Like the wind, momentum is a fickle fiend one minute.
A precious friend the next.
Kamehameha’s second narrow in over Saint Louis in as many tries betrayed all kinds of trends and theories. After all, ILH sports and academics are all about immense and intense competition. Iron sharpens, but in ILH football, it is that shot to the gut, the solar plexus, that has defined the Open Division.
Now, with a come-from-behind 34-31 win over Saint Louis, Kamehameha (3-1) can rest for a week while Punahou (1-3) and Saint Louis (2-3, 2-2 ILH) ravage one another in next week’s opening round of the playoffs. Finishing first in the regular season nets a reward that every coach and player dreams of. Even Kamehameha running back Noah Bartley, a true gamer who loves every game, practice and play, relishes the coming bye weekend.
“It feels good. I feel like we still have some stuff to clean up. This one-week bye is really helpful for us,” said Bartley, who rushed for a career-high 219 yards and two touchdowns on 29 carries. “We just had to lock in, kick in a gear and stay together. We just wanted to stay calm and collected, make sure that everyone’s in the right spots to do what we needed to do.”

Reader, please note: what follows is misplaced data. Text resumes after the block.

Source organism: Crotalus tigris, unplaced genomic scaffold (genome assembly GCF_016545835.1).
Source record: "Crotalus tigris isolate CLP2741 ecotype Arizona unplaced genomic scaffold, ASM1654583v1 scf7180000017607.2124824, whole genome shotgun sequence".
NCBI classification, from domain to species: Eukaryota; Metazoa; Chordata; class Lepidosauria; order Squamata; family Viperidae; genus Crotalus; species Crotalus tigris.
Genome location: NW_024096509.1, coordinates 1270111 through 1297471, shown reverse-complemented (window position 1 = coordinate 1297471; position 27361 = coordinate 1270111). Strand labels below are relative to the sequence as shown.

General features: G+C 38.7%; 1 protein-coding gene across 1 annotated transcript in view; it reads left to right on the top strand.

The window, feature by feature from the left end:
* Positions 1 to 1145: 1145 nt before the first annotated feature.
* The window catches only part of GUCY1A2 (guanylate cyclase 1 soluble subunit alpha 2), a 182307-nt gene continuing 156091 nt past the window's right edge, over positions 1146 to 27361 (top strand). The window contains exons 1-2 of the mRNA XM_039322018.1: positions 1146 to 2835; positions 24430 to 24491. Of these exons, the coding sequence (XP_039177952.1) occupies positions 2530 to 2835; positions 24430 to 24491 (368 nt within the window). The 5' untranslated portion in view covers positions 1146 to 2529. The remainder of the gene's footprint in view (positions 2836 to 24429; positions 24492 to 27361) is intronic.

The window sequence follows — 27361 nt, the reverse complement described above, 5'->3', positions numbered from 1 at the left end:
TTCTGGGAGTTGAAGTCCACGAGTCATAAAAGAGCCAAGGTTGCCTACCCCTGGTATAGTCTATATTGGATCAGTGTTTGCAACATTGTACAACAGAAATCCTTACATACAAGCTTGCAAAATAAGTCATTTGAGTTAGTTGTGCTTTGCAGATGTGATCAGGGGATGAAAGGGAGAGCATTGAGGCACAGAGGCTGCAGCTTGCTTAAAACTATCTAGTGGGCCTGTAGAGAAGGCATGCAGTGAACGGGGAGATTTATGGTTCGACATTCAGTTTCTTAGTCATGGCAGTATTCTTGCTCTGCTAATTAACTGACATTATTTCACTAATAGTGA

After Kealii Ah Yat’s pinpoint 20-yard strike to Blaze Kamoku on a post route — on third and 13 — Bartley and his blocking receivers and linemen came up big. His 25-yard touchdown run, with a strong resemblance to peak LeVeon Bell during his Steelers years, gave Kamehameha the lead. It was poetry by a smashmouth offensive line and normally bulldozing running back, getting out wide left as a unit, where Bartley displayed his tremendous vision and agility, waiting for creases to open up. He cut back at the perfect moment twice en route to the goal line. A Saint Louis defense that sometimes limited Bartley to two- and three-yard gains could do little to stop Kamehameha’s ground attack.
Kamehameha coach Abu Ma‘afala believes the Crusaders allowed the score to happen for time management purposes.
“Credit to Saint Louis. They were smart. The thing opened up like Red Sea because they told their guys, ‘Let ‘em score’ because they wanted to have two minutes on the clock. We should’ve told (Bartley) to fall down on the 1-yard line,” Ma‘afala said. “They let us score. It was an intentional go-ahead score so Saint Louis could come out and have the last play. Thank God our defense came through.”